Google plans AI microscope to detect cancer; small clinics, patients to benefit in big way
Google, in collaboration with the U.S. Department of Defense, is developing an AI-enabled microscope that will help doctors to detect cancer cells automatically.
Over years the Google has been investing in various AI startups to create something extraordinary. Now, Google has new plans for healthcare workers in the cancer department as it has teamed up with the U.S. Department of Defense to develop an automated cancer detection microscope. As per reports, the microscope will be AI-powered which will make the doctor's job easier and save time too. Know what this Google AI-powered microscope is all about.
Google's augmented reality microscope (ARM)
The augmented reality microscope (ARM) was first introduced by Google back in 2018. They also released a detailed report in which they talked about how deep learning tools can benefit pathologists along with how the microscope will generate automated data through machine learning algorithms. According to a CNBC report, there are now a total of 13 ARMs in existence. As of now, the tool is being tested in terms of its credibility and whether it will be useful for clinics or not.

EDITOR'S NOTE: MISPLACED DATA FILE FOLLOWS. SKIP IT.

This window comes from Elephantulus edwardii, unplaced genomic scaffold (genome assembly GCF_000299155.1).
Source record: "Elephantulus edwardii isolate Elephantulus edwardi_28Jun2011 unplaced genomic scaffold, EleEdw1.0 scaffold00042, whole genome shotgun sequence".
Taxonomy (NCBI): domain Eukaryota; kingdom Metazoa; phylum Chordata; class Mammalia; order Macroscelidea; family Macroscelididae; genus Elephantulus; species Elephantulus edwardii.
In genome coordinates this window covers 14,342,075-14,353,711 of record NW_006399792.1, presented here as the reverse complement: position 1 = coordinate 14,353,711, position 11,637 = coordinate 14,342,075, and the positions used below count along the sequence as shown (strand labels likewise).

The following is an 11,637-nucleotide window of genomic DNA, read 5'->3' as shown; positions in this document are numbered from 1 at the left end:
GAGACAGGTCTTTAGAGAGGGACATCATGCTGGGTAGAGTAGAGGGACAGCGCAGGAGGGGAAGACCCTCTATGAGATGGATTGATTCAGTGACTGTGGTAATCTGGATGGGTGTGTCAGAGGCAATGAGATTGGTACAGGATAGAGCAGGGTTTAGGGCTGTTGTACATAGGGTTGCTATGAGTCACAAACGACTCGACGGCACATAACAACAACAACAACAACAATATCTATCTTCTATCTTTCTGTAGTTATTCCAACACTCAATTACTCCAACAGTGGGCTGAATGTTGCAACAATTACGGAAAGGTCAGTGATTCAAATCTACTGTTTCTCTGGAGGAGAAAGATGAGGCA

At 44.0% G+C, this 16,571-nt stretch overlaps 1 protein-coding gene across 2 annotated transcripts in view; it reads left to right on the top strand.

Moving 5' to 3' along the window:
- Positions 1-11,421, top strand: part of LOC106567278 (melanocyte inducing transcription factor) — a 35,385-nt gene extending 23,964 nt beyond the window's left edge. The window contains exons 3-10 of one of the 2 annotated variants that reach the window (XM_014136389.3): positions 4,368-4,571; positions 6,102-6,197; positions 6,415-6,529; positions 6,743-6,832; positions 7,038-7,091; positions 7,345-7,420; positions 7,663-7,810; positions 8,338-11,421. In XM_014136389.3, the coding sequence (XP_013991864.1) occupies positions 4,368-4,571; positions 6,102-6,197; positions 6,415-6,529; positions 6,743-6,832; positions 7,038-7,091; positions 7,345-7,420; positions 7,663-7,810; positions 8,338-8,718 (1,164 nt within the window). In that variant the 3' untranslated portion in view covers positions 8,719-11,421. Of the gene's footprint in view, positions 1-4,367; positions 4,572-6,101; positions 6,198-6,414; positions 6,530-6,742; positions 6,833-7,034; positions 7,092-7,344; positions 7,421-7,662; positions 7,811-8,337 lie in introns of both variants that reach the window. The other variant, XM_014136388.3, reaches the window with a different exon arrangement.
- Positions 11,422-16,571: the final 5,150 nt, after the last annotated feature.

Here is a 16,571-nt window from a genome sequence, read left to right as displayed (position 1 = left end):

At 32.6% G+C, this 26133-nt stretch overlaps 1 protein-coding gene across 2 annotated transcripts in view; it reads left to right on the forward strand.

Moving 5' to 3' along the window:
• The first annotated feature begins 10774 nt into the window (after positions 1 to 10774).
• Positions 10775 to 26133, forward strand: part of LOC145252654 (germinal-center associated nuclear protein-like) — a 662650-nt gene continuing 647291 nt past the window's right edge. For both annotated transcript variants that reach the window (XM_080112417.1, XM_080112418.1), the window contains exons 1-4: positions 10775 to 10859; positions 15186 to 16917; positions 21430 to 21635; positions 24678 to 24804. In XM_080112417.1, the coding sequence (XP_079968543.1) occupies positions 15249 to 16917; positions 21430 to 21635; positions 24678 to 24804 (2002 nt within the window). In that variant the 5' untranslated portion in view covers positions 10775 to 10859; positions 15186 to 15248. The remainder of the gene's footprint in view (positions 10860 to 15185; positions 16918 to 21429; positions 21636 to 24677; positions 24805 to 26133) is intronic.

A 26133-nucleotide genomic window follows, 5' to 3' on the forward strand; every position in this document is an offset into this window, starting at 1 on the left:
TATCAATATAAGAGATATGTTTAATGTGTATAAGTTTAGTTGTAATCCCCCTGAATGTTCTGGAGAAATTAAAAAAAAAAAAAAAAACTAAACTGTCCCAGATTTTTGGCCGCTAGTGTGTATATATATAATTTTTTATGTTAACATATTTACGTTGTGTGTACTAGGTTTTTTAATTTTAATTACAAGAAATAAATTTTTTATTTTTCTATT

According to Google, the ARM will be able to provide visual data such as arrows, contours, heatmaps, animations, object detection, quantification, or classification. The collaboration aims to equip small clinic practitioners with advanced tools to provide effective care. Therefore, the ARMs may cost between $90,000 to $100,000.
Patrick Minot, a senior autonomous systems engineer at Mitre said that As part of pathologists' processes, ARM ensures that the microscope will remain an integral element, not just a computer. As of now, Google has not disclosed its actual cost and availability in the market. However, it may soon be made available after all the tests and trials.
Google's augmented reality microscope (ARM) will give hope to small hospitals as well as patients for early detection and hope for the right treatment. Now healthcare practitioners have very limited resources to treat and detect severe cancer and the whole healthcare sector is in need of advanced tools that will not only reduce the time but also reduce the labour and other hassles involved. The healthcare sector needs more of these advancements which can help detect more serious diseases.